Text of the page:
France: Yes, I absolutely loved my time with the company, and feel very fortunate to have experienced what I did when I did, because I embarked on the thrill of a lifetime with my first-ever job right out of college at Fender.
I did everything from pitching products and corporate announcements, to coordinating media for the grand opening events, and everything in between.
My favorite thing out of everything, though, was to take media to the Fender factory in Corona for them to witness and show the world the truly magical vibe that goes on inside the factory. Even after visiting there time after time, I was always left in awe. It’s something every music lover should experience.
GGM: I’m sure you met some iconic rock legends during your tenure with Fender. Any one particular moment that stands out from the rest?
France: The times I met Eddie Van Halen and John Mayer. It was one of those things where you had to be in the right place at the right time. I met them both at the FMIC booth during NAMM on separate occasions, and they were very kind and personable. It’s times like those that, again, I feel very grateful for getting to do what I love for a living.
|Eddie Van Halen and Pauline France
|Pauline France and John Mayer
GGM: I love them both – excellent musicians. What a treat! Well, you recently left Fender and are now working with Laura Whitmore at Mad Sun Marketing. Laura works tirelessly in supporting women in music. What do you see as your biggest challenges and opportunities in your new role?
France: She does! I am so lucky to be working with a woman who is not only encouraging but also inspiring. My co-worker, Tom Gilbert, is also a huge supporter of women in music and a really great person to work with.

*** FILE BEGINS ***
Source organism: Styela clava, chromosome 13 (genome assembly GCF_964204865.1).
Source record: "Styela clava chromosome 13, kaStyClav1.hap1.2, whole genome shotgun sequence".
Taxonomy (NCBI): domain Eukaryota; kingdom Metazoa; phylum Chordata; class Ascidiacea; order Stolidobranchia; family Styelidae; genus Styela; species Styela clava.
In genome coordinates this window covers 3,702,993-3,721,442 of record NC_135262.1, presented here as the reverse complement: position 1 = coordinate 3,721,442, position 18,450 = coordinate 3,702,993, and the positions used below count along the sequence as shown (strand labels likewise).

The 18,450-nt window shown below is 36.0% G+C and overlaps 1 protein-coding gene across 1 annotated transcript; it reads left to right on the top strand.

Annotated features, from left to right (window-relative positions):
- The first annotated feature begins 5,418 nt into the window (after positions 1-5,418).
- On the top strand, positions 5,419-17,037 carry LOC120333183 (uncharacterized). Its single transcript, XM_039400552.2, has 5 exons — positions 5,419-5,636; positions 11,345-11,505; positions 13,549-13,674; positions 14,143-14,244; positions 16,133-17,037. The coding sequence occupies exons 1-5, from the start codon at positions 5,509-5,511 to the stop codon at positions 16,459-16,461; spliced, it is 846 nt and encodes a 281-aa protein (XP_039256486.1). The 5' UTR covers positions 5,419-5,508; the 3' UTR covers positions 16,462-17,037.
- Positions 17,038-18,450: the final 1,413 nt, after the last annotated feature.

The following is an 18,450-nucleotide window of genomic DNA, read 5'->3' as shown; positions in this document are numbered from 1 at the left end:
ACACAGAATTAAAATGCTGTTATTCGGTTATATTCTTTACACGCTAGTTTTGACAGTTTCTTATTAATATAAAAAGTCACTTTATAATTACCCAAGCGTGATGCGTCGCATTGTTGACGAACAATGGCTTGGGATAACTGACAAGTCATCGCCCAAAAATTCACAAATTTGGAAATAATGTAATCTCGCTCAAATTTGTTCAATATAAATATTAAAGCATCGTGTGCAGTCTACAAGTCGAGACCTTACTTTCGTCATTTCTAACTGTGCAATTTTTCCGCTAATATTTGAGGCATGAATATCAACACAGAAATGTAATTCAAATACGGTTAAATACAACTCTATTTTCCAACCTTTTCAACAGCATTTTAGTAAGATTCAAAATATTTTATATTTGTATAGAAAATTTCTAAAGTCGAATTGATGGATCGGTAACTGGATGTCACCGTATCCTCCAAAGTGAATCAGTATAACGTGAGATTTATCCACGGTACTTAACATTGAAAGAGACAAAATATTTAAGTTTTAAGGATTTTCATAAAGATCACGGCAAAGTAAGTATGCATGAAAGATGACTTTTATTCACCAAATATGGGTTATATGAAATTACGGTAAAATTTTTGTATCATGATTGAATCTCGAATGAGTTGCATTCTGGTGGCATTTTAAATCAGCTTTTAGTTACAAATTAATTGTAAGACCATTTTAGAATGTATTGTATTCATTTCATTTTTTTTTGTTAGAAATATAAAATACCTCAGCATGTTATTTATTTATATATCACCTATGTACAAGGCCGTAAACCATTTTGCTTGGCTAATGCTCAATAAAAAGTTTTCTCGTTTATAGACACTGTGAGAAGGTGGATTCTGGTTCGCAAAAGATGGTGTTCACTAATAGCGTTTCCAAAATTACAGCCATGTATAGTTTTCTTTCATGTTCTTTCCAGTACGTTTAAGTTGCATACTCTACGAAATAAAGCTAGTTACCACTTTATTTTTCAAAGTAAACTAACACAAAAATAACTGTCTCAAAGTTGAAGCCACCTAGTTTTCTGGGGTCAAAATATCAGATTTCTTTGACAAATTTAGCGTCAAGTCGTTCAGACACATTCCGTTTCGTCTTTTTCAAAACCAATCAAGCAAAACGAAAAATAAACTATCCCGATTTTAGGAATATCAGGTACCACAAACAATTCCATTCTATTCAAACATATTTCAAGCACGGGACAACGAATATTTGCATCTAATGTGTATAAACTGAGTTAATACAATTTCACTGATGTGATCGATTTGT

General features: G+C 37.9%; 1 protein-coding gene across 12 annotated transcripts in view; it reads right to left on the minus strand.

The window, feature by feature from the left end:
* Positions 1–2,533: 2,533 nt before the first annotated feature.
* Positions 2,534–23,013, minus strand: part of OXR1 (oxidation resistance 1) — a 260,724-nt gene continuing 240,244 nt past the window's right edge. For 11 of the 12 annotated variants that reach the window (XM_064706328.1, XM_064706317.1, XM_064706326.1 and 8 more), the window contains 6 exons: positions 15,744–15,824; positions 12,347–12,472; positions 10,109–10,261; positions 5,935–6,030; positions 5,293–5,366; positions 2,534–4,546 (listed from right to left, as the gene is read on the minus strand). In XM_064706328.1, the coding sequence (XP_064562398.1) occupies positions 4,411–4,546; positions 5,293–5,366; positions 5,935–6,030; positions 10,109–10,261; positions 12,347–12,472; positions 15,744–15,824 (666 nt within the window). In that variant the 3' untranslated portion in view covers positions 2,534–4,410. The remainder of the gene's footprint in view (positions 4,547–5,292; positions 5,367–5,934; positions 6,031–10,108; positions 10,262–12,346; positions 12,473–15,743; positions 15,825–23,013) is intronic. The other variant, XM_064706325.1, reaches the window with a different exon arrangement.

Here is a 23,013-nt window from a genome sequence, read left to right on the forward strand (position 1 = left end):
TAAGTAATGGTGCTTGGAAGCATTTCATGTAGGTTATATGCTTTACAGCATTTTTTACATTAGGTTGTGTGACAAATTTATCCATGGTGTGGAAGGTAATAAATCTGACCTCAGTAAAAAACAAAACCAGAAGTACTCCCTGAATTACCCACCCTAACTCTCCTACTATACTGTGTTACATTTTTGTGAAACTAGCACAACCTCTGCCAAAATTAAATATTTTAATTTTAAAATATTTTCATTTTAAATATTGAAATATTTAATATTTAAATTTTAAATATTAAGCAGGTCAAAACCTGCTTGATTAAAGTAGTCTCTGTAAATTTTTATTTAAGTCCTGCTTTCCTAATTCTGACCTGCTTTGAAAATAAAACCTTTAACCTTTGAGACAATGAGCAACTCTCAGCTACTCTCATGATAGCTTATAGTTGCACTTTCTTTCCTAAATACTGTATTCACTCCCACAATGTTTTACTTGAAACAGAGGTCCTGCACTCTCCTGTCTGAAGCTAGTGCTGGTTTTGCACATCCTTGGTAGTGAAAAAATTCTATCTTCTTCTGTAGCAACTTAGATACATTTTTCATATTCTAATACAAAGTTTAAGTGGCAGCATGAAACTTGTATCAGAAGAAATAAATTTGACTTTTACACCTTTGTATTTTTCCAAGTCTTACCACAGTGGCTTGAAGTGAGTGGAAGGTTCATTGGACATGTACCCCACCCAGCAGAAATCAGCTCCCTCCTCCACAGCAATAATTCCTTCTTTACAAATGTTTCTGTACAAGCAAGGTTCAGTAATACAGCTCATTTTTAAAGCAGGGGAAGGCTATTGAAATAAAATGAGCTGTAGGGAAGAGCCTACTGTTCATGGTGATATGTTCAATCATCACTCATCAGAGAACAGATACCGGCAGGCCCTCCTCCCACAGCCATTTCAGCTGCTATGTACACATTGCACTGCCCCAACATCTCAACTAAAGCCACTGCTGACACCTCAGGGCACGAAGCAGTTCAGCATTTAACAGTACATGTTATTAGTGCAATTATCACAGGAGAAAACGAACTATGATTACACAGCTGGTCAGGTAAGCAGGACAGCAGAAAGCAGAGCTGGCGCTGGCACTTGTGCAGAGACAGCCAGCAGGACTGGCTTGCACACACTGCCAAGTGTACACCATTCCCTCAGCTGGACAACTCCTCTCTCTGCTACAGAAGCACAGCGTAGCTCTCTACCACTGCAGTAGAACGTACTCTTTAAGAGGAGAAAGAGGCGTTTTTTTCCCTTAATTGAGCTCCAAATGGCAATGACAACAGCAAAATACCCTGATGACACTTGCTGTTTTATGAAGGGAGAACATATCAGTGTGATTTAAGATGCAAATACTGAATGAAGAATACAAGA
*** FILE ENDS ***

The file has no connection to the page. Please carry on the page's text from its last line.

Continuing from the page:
A good challenge I’ve had since the beginning of my career is educating people on the music products industry, and changing perception that we’re antiquated or stagnant. I believe I am in a great position to help change this belief in my current role.
I want to help our industry and clients by creating positive awareness, showing people the immense talent we have to offer and innovation that actually goes on in the music industry. I believe that’s both a challenge and an opportunity.
GGM: Some would say you are in a traditionally male-dominated field – does that intimidate you in any way and what do you see as your best angle for success?
France: I’ve never really been self-conscious about it because I feel so comfortable in my own skin. I am not intimidated because I know just as much as they do, and perhaps am even at a vantage point because of my fresh perspective as a woman.
My best angle for success is to master my craft, keep learning, and believe in myself. If you don’t believe in yourself, who will? People can see right through you.
GGM: Well that’s a great attitude and I wish you the best of luck in your new role and look forward to seeing you at NAMM in a few weeks!
France: Thank you so much! I’m so grateful for all the support you’ve provided us with. You’re truly a champion in our industry and a wonderful person to work with.
GGM: Wow, thanks! I truly appreciate it!